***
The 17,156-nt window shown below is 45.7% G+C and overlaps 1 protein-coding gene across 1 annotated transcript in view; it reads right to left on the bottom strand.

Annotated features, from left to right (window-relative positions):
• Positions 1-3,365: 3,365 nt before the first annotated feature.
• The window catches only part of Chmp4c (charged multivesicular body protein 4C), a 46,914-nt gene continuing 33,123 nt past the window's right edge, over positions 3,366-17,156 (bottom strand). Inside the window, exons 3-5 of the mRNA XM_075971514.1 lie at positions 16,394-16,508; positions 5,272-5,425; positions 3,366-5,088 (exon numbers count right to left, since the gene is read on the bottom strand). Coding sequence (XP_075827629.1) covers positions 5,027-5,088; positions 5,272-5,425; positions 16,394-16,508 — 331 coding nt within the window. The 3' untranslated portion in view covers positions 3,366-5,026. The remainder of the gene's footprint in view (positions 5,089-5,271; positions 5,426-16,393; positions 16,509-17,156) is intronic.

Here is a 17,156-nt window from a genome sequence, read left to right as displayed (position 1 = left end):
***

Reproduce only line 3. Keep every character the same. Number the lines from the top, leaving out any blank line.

• Positions 1-3,365: 3,365 nt before the first annotated feature.